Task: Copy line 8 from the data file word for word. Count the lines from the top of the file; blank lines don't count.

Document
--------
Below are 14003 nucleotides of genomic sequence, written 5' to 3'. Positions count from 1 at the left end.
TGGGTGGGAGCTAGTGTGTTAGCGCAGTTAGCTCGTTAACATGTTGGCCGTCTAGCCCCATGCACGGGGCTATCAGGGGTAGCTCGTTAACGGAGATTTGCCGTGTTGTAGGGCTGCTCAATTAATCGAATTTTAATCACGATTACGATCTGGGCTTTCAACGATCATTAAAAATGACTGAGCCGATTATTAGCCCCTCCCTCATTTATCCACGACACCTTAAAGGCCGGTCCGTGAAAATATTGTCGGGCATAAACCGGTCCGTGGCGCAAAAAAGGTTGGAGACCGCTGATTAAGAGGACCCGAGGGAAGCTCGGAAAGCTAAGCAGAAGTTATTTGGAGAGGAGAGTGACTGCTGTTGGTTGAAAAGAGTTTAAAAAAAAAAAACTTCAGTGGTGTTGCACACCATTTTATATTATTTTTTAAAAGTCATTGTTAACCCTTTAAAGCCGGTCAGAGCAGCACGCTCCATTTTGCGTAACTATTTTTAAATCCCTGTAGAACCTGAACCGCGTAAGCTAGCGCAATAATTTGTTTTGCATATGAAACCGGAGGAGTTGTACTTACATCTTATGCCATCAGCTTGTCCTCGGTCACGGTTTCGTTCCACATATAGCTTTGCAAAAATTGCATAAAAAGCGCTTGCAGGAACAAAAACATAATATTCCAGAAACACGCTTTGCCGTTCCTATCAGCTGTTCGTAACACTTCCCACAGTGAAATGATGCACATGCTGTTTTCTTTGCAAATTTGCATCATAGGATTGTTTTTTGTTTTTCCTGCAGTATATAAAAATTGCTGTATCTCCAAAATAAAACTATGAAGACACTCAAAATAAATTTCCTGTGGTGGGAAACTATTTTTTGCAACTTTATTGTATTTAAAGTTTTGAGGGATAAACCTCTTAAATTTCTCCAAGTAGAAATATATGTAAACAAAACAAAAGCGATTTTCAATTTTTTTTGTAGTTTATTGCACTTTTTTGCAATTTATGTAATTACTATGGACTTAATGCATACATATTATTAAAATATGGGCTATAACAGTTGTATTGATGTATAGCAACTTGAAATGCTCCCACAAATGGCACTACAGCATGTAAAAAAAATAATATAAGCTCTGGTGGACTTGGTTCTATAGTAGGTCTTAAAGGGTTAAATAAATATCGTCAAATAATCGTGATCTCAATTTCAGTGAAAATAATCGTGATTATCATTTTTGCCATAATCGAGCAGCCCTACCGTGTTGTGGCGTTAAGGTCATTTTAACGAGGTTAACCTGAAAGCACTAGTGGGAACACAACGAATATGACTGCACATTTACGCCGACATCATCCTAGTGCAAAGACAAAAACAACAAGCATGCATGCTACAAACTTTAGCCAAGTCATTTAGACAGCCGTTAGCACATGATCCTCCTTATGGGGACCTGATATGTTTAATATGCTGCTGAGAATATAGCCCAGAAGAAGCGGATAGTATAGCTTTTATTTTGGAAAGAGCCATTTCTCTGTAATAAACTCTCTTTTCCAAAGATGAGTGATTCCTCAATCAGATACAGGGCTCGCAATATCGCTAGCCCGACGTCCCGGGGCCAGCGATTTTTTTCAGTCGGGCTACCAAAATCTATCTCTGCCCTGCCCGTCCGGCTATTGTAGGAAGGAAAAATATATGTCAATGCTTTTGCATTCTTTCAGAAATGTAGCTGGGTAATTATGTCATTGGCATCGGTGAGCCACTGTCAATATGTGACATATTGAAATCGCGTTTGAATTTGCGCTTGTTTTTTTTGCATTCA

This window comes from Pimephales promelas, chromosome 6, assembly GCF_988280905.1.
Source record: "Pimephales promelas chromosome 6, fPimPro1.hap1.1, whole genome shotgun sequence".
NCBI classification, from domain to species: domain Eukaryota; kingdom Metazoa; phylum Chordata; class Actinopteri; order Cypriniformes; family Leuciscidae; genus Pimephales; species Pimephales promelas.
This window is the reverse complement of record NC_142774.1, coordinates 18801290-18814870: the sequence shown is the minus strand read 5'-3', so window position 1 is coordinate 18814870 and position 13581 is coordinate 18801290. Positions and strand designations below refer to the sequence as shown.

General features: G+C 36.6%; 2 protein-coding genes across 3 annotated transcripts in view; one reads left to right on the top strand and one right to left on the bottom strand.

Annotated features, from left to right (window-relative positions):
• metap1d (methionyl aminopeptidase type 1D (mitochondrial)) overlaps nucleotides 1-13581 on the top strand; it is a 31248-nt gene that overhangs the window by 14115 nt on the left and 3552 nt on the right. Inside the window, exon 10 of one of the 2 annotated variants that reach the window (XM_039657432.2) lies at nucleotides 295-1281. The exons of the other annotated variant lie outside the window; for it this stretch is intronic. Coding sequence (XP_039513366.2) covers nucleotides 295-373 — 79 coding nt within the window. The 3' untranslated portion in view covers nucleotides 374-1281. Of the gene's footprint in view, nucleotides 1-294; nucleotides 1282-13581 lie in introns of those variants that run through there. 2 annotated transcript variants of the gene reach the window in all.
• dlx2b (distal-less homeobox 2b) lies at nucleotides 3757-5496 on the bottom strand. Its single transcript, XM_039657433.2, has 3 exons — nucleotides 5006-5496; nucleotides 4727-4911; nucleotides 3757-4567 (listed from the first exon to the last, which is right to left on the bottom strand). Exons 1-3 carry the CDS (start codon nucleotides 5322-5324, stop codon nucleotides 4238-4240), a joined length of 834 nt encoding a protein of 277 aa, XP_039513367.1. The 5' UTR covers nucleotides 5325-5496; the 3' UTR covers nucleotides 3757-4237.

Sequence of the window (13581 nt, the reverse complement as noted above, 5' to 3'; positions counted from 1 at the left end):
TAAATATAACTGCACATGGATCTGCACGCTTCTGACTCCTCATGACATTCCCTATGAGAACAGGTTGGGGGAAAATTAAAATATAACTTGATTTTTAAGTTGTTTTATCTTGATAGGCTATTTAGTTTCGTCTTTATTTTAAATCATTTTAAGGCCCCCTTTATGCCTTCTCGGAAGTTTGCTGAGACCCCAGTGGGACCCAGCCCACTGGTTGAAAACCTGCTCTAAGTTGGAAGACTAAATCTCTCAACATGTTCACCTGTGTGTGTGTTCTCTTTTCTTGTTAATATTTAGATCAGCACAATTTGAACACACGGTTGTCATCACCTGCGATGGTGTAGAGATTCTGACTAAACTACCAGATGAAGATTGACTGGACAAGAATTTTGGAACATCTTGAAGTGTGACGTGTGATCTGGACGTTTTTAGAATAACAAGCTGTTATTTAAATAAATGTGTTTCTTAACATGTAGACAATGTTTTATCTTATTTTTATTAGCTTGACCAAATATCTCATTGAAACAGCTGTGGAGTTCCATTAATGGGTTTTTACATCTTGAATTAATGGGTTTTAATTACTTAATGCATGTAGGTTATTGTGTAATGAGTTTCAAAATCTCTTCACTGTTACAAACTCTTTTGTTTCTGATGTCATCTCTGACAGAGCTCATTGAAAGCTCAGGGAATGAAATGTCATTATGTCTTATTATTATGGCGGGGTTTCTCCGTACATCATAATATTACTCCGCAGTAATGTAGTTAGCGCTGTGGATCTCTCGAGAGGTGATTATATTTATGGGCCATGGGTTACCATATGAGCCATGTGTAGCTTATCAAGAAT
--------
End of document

Annotated features, from left to right (window-relative positions):